Monday, September 7, 2015
Review: Imaginary Girls by Nova Ren Suma
Author: Nova Ren Suma
Publisher: Dutton Juvenile
Published Date: 14 June 2011
Buy: Amazon | The Book Depository | Dymocks Australia
Chloe's older sister, Ruby, is the girl everyone looks to and longs for, who can't be captured or caged. When a night with Ruby's friends goes horribly wrong and Chloe discovers the dead body of her classmate London Hayes left floating in the reservoir, Chloe is sent away from town and away from Ruby.
But Ruby will do anything to get her sister back, and when Chloe returns to town two years later, deadly surprises await. As Chloe flirts with the truth that Ruby has hidden deeply away, the fragile line between life and death is redrawn by the complex bonds of sisterhood.
With palpable drama and delicious craft, Nova Ren Suma bursts onto the YA scene with the story that everyone will be talking about. (summary from Goodreads)
Imaginary Girls is a haunting and mysterious story, but suffers from unlikable characters.
I adore Suma's writing. It's so lyrical and has a whimsical quality to it that awes me. It's truly beautiful. There's a supernatural element to Imaginary Girls that surprised me, as my only knowledge of the book was what the summary stated, and so I'd mostly expected a contemporary read. I should've known better, considering my prior experience of Suma's writing. It was definitely a good surprise though because it was this facet of the story that most enticed me to keep reading. The story of Imaginary Girls, one of weird powers, a ghostly town existing under water, and of a kind of reincarnation, is bother captivating and creepy. Suma's world building is brilliant, with just the right amount of disturbing to keep you on the edge of your seat. To begin, Imaginary Girls was really slow paced. It's all Ruby said, Ruby does, Ruby this, Ruby that, Ruby, Ruby, Ruby, though the novel is told from Chloe's point of view. Honestly, it was utterly frustrating. But as the story continues and the unknown qualities garner more focus, there was no putting this book down. The tension of needing to know what's going to happen flares. Especially as there's the question of whether any of the bizarre occurrences are actually real. Suma leaves it entirely to your belief and this I can't help but love.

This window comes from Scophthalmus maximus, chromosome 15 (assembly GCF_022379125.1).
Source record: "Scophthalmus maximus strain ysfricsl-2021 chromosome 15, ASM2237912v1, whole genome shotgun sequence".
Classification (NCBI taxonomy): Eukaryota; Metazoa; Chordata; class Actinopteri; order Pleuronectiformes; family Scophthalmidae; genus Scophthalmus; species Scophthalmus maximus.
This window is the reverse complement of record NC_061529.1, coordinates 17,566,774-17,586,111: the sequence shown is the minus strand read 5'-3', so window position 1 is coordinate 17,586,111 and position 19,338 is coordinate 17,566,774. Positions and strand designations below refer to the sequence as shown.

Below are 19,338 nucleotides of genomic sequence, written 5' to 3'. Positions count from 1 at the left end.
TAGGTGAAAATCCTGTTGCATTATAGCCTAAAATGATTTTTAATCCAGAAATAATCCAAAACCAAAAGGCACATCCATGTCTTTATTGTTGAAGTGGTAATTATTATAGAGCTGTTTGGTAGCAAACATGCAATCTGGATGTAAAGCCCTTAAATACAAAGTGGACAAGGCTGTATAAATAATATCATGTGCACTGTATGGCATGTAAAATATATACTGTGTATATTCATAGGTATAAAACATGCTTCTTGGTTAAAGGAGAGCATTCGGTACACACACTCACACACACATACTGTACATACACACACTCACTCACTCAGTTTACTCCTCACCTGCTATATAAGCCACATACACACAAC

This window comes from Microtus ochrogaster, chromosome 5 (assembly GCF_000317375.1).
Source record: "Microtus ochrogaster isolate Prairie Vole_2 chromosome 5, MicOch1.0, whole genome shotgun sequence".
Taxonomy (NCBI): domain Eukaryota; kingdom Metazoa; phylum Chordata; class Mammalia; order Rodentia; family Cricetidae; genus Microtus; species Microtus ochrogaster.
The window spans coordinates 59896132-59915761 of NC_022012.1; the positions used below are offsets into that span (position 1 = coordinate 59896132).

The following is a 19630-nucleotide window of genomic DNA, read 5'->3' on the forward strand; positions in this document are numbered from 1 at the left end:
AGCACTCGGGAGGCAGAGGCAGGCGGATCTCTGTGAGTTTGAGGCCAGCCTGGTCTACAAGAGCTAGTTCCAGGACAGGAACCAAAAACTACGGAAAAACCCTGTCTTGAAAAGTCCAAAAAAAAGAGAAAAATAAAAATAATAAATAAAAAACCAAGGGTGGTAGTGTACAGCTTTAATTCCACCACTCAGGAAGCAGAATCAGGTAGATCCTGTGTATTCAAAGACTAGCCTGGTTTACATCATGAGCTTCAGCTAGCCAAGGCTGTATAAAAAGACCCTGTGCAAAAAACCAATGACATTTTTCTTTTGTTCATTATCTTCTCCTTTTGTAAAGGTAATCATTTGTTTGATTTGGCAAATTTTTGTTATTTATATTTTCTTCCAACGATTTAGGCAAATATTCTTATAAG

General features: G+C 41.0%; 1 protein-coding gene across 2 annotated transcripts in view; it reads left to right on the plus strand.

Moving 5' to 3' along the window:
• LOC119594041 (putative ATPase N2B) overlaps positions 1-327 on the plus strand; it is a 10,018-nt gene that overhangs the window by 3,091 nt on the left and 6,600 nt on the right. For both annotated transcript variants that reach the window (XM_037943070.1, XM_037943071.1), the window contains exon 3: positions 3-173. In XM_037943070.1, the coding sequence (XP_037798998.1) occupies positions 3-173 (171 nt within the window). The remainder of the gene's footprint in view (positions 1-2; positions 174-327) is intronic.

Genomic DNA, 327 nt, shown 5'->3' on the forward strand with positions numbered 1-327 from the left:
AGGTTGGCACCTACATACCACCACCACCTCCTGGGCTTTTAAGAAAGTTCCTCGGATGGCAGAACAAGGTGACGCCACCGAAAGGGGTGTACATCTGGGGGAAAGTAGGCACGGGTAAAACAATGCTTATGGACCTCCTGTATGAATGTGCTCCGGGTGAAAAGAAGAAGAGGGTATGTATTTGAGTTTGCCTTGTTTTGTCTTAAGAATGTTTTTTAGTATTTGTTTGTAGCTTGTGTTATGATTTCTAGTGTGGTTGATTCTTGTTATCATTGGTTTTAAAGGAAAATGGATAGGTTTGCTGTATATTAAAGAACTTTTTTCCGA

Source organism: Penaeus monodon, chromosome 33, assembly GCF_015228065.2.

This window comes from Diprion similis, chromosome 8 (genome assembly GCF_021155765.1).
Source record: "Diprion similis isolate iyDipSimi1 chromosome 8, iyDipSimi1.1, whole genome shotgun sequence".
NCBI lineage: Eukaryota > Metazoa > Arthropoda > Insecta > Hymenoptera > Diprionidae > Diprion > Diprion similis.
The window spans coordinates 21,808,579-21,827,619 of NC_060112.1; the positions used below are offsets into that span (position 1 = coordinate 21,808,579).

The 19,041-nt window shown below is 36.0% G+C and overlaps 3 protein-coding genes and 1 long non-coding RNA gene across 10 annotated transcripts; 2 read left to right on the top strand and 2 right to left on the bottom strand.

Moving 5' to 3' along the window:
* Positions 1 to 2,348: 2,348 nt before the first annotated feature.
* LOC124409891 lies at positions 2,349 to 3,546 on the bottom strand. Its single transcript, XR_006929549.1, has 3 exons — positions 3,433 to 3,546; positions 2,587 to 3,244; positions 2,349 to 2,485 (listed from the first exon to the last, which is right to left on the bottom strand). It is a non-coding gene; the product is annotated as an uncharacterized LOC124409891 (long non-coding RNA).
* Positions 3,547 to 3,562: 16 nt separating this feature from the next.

The downfall of Imaginary Girls though is Ruby and Chloe. I hated these characters. Ruby is manipulative and possessive, selfish in a frightening way, and the mysterious power she has that allows her to hold sway over the townspeople - and Chloe - is terrifying. There was a fair amount of fuss made over the bond between Ruby and Chloe, but I wasn't feeling it. It only annoyed me to no end. Chloe is but another tool in Ruby's arsenal, another mindless toy she controls. Though the MC of Imaginary Girls, though the narration is entirely hers, Chloe has no individual thoughts. Without Ruby she is lost and nothing, and it kind of sickened me. I assume this is the intended effect, but for me it just negatively impacted my enjoyment of Imaginary Girls. Truly, it was lucky some of the supernatural strangeness came into play early enough because I was so very close to calling this book a DNF over Ruby and Chloe. It doesn't help that I found no other characters particularly endearing either. Any pity I held for London was lost when her true personality shone through and where I could almost like Pete, his obsession with Ruby overshadowed it quickly. Owen, Jonah and Sparrow are non-entities, really. I actually had to go back and look up their names! Imaginary Girls is the Ruby Show, all the time. And I have no love for Ruby.
This is a hard one for me to rate. On the one hand, the story is so memorably twisted and Suma's writing perfect that it deserves more. But then I have such a low opinion of her characters that all of the good was almost ruined for me. So I'm basically fence sitting and rating it in the middle.